Category Archives: TV

Introducing… the Media Mavens podcast

It finally happened! After mulling it over and considering it for months, I’ve started a podcast with my good friend Riley!

Media Mavens logo

It’s a biweekly podcast about pop culture – video games, tv, movies, books. The plan is to have the first half of the podcast be a discussion of all the media we’ve been consuming recently, and then have the second half be a more in-depth discussion and analysis of a particular piece of media or media topic.

The first episode is just Riley and I, and it’s more about introductions than analysis, but in the future we plan to have guests on to talk with us.

You can find the podcast at https://mediamavens.simplecast.fm/ or on iTunes or Stitcher.

I hope you give it a listen!

Revisiting The X-Files – Beyond the Sea

“I’m afraid. I’m afraid to believe.”

It’s the holidays and Dana Scully is entertaining her parents for dinner. Her dad, played by Don Davis of Twin Peaks fame, says it’s time for them to go. Though Scully and him have cute, Moby Dick-themed nicknames for each other, the relationship doesn’t seem like a comfortable one. It’s obvious Scully loves her father, but there seems to be a lot left unsaid between them. Hours later, Scully wakes up on her couch and sees her father sitting in the chair across from her, silently reciting the Lord’s Prayer. The phone rings, stealing her attention, and when she glances back, the chair is empty. It’s her mother on the phone. Scully’s father has died.


It’s been a while since I wrote one these. I originally planned to write something about every X-Files episode in advance of the new series starting next year, but realized I just don’t have much to say about a number of the episodes. So, I’m just going to focus on the most memorable ones.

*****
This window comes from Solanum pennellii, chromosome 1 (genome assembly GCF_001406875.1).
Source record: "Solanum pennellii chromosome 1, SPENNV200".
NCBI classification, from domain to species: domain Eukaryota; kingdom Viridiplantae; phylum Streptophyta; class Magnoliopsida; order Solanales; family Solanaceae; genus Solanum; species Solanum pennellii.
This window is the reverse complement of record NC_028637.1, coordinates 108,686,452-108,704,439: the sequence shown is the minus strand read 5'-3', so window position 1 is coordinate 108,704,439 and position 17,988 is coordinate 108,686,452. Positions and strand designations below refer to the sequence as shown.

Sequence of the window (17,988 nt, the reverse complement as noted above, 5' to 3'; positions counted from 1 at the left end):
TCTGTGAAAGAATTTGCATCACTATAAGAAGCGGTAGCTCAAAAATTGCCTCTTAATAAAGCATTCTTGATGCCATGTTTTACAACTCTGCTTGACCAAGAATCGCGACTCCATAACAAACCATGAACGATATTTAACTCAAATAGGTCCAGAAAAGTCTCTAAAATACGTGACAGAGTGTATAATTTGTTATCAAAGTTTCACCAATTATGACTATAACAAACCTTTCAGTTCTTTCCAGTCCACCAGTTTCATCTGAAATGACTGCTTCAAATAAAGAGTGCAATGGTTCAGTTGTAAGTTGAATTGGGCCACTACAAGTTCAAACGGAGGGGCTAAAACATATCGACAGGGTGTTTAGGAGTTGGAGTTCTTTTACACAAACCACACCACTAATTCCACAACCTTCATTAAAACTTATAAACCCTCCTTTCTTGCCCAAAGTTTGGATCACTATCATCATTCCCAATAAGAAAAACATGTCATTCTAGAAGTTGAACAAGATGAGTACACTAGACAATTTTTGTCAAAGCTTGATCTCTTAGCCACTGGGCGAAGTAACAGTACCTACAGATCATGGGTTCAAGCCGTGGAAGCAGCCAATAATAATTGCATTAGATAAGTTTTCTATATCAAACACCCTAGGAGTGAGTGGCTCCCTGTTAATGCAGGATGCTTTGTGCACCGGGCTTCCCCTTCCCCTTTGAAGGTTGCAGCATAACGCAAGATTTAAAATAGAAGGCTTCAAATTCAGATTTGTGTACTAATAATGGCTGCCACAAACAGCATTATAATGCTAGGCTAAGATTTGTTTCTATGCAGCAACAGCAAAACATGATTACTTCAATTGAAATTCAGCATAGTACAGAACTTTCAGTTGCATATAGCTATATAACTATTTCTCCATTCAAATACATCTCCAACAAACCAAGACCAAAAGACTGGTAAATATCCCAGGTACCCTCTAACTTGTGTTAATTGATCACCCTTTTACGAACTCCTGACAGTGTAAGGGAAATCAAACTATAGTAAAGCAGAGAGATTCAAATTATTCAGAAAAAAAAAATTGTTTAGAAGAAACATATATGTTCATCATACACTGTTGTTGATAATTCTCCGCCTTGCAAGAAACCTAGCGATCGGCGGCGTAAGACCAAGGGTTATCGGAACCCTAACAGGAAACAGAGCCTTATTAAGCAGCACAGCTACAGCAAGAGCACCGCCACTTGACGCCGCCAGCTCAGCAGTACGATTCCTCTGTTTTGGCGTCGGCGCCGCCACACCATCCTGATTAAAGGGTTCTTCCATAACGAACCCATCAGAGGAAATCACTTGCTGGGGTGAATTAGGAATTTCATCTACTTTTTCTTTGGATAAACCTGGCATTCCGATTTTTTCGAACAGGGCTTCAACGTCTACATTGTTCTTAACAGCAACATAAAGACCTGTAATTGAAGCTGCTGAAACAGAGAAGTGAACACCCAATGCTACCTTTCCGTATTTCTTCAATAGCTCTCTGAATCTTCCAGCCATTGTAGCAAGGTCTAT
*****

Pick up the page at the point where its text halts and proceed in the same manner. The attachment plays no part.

Beyond the Sea - Scully and Boggs

Beyond the Sea is the best episode of season 1. It doesn’t have a ton of competition, since the series was still finding its feet, but it’s memorable for a number of reasons. Brad Dourif’s turn as Luther Lee Boggs is outstanding. It’s over the top but totally works and is consistently compelling. This is also the first episode that flips the script and shows Scully as the believer and Mulder as the skeptic. Boggs, who’s currently sitting on death row, claims he has psychic powers that can help S&M with their current case. Mulder thinks he’s full of it while Scully believes he may know something about not only their case, but also about her father. Most importantly, this is a great character episode where we get to learn a lot about Scully. Her path to the FBI was not one that her father supported and she worries that he wasn’t proud of her.  She puts faith in Boggs because he says he can channel her father. And because everything he has to say about their current case proves correct.

There are a lot of nice touches that tell us more about Scully. There’s her discomfort at being called Dana by Mulder. How hard she tries to keep it together after her father’s death and how much harder it gets when sympathy is offered. Scully is a believer, just not in the paranormal. Her faith has more of a religious nature, which can come in conflict with her belief in science. She always wears a crucifix, and though the role of religion in Scully’s life isn’t examined too much in this episode, it will come into play in a number of future episodes.

The scenes between Scully and Boggs seem influenced by The Silence of the Lambs, with the serial killer delving into Scully’s past and into her head to tell her what she needs to hear. Gillian Anderson gets to flex her acting chops in this episode, as Scully runs the gamut between mourning for her father, undergoing a crisis of faith, and raging at Boggs when Mulder is shot.

In the end, Scully realizes she has more faith in herself than in Boggs, and that she doesn’t need him to know what her father would have said.

Revisiting The X-Files – Space

“It ranks right up there with getting a pony and learning to braid my own hair.

The episode opens with a newscast. A reporter, in an outfit that defines the early 90s professional ladies look, talks about the 1977 rover mission to Mars. We see closeup pictures of the red planet. One looks like a sculpted human face, but a NASA official denies it being evidence of an alien civilization. Later that night, that man dreams about being in orbit and wakes to see the Mars face form on his ceiling and rush towards him.


Yes, that’s really what happens.

Space is pretty much the low point of the season. Maybe even the series. It takes some great topics – space travel, alien civilizations, astral possession – and somehow makes them incredibly dull.